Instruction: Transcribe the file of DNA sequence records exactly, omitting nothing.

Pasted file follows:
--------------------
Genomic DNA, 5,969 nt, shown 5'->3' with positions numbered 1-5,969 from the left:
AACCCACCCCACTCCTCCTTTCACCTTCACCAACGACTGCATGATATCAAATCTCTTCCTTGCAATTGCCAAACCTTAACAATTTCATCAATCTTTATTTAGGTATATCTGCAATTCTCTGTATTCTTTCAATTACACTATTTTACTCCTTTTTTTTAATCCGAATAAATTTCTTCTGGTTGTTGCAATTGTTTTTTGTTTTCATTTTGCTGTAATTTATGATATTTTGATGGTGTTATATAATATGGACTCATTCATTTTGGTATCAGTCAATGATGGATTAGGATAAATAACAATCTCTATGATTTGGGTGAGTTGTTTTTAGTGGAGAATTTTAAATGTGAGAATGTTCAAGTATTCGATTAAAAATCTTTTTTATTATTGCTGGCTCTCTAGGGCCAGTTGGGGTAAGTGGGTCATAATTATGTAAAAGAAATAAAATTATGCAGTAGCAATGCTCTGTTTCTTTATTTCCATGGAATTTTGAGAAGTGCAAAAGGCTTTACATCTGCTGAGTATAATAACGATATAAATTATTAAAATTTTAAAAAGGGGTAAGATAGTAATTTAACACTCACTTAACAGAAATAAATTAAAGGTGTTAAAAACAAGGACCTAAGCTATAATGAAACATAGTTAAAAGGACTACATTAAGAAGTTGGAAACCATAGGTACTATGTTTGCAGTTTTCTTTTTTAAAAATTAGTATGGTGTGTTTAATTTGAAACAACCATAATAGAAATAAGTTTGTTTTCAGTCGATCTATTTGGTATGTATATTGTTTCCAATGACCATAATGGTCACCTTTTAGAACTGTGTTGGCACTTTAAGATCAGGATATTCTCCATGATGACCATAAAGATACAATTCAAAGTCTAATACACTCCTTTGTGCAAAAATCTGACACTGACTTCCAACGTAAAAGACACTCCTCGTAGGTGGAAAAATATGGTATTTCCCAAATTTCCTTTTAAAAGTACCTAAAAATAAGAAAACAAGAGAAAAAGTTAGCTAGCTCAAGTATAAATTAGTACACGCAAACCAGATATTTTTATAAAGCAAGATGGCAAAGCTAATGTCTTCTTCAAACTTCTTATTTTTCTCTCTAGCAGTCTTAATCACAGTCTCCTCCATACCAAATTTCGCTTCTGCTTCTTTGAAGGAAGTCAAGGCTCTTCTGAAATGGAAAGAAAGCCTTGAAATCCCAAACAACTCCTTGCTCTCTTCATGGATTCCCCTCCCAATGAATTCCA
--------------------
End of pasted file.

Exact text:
Genomic DNA, 5,969 nt, shown 5'->3' with positions numbered 1-5,969 from the left:
AACCCACCCCACTCCTCCTTTCACCTTCACCAACGACTGCATGATATCAAATCTCTTCCTTGCAATTGCCAAACCTTAACAATTTCATCAATCTTTATTTAGGTATATCTGCAATTCTCTGTATTCTTTCAATTACACTATTTTACTCCTTTTTTTTAATCCGAATAAATTTCTTCTGGTTGTTGCAATTGTTTTTTGTTTTCATTTTGCTGTAATTTATGATATTTTGATGGTGTTATATAATATGGACTCATTCATTTTGGTATCAGTCAATGATGGATTAGGATAAATAACAATCTCTATGATTTGGGTGAGTTGTTTTTAGTGGAGAATTTTAAATGTGAGAATGTTCAAGTATTCGATTAAAAATCTTTTTTATTATTGCTGGCTCTCTAGGGCCAGTTGGGGTAAGTGGGTCATAATTATGTAAAAGAAATAAAATTATGCAGTAGCAATGCTCTGTTTCTTTATTTCCATGGAATTTTGAGAAGTGCAAAAGGCTTTACATCTGCTGAGTATAATAACGATATAAATTATTAAAATTTTAAAAAGGGGTAAGATAGTAATTTAACACTCACTTAACAGAAATAAATTAAAGGTGTTAAAAACAAGGACCTAAGCTATAATGAAACATAGTTAAAAGGACTACATTAAGAAGTTGGAAACCATAGGTACTATGTTTGCAGTTTTCTTTTTTAAAAATTAGTATGGTGTGTTTAATTTGAAACAACCATAATAGAAATAAGTTTGTTTTCAGTCGATCTATTTGGTATGTATATTGTTTCCAATGACCATAATGGTCACCTTTTAGAACTGTGTTGGCACTTTAAGATCAGGATATTCTCCATGATGACCATAAAGATACAATTCAAAGTCTAATACACTCCTTTGTGCAAAAATCTGACACTGACTTCCAACGTAAAAGACACTCCTCGTAGGTGGAAAAATATGGTATTTCCCAAATTTCCTTTTAAAAGTACCTAAAAATAAGAAAACAAGAGAAAAAGTTAGCTAGCTCAAGTATAAATTAGTACACGCAAACCAGATATTTTTATAAAGCAAGATGGCAAAGCTAATGTCTTCTTCAAACTTCTTATTTTTCTCTCTAGCAGTCTTAATCACAGTCTCCTCCATACCAAATTTCGCTTCTGCTTCTTTGAAGGAAGTCAAGGCTCTTCTGAAATGGAAAGAAAGCCTTGAAATCCCAAACAACTCCTTGCTCTCTTCATGGATTCCCCTCCCAATGAATTCCA